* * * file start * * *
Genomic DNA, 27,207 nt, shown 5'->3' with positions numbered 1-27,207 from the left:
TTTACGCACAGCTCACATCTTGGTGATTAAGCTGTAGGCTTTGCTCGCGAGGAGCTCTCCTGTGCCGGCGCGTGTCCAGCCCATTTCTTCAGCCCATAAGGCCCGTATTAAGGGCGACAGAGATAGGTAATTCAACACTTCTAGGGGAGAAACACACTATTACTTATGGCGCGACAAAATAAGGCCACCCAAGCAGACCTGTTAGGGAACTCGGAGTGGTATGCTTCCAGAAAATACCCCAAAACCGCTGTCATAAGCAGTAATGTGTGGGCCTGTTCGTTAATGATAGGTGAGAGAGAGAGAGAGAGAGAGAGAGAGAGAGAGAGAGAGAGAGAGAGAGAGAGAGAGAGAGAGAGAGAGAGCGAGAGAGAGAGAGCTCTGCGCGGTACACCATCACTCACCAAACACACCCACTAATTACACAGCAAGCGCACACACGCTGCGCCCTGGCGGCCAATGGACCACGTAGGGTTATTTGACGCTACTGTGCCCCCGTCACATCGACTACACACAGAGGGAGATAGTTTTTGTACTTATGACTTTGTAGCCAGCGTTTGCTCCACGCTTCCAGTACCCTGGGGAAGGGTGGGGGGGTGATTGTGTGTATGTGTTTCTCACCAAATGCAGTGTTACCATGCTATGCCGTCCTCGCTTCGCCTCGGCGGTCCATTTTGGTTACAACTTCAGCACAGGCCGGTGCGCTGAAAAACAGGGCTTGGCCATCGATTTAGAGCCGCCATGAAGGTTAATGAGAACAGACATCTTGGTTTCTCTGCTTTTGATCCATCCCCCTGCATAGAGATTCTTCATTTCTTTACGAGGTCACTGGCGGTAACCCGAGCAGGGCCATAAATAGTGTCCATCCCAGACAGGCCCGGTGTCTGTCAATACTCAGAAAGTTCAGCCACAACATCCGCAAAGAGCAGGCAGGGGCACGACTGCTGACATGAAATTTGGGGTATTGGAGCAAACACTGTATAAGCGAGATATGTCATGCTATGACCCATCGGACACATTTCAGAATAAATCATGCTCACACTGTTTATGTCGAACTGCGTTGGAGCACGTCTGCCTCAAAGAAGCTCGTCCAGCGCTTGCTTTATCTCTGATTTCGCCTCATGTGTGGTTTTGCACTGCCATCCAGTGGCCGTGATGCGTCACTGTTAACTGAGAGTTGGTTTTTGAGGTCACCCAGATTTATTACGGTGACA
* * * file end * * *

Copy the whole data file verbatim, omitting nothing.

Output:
Genomic DNA, 27,207 nt, shown 5'->3' with positions numbered 1-27,207 from the left:
TTTACGCACAGCTCACATCTTGGTGATTAAGCTGTAGGCTTTGCTCGCGAGGAGCTCTCCTGTGCCGGCGCGTGTCCAGCCCATTTCTTCAGCCCATAAGGCCCGTATTAAGGGCGACAGAGATAGGTAATTCAACACTTCTAGGGGAGAAACACACTATTACTTATGGCGCGACAAAATAAGGCCACCCAAGCAGACCTGTTAGGGAACTCGGAGTGGTATGCTTCCAGAAAATACCCCAAAACCGCTGTCATAAGCAGTAATGTGTGGGCCTGTTCGTTAATGATAGGTGAGAGAGAGAGAGAGAGAGAGAGAGAGAGAGAGAGAGAGAGAGAGAGAGAGAGAGAGAGAGAGAGAGAGAGCGAGAGAGAGAGAGCTCTGCGCGGTACACCATCACTCACCAAACACACCCACTAATTACACAGCAAGCGCACACACGCTGCGCCCTGGCGGCCAATGGACCACGTAGGGTTATTTGACGCTACTGTGCCCCCGTCACATCGACTACACACAGAGGGAGATAGTTTTTGTACTTATGACTTTGTAGCCAGCGTTTGCTCCACGCTTCCAGTACCCTGGGGAAGGGTGGGGGGGTGATTGTGTGTATGTGTTTCTCACCAAATGCAGTGTTACCATGCTATGCCGTCCTCGCTTCGCCTCGGCGGTCCATTTTGGTTACAACTTCAGCACAGGCCGGTGCGCTGAAAAACAGGGCTTGGCCATCGATTTAGAGCCGCCATGAAGGTTAATGAGAACAGACATCTTGGTTTCTCTGCTTTTGATCCATCCCCCTGCATAGAGATTCTTCATTTCTTTACGAGGTCACTGGCGGTAACCCGAGCAGGGCCATAAATAGTGTCCATCCCAGACAGGCCCGGTGTCTGTCAATACTCAGAAAGTTCAGCCACAACATCCGCAAAGAGCAGGCAGGGGCACGACTGCTGACATGAAATTTGGGGTATTGGAGCAAACACTGTATAAGCGAGATATGTCATGCTATGACCCATCGGACACATTTCAGAATAAATCATGCTCACACTGTTTATGTCGAACTGCGTTGGAGCACGTCTGCCTCAAAGAAGCTCGTCCAGCGCTTGCTTTATCTCTGATTTCGCCTCATGTGTGGTTTTGCACTGCCATCCAGTGGCCGTGATGCGTCACTGTTAACTGAGAGTTGGTTTTTGAGGTCACCCAGATTTATTACGGTGACA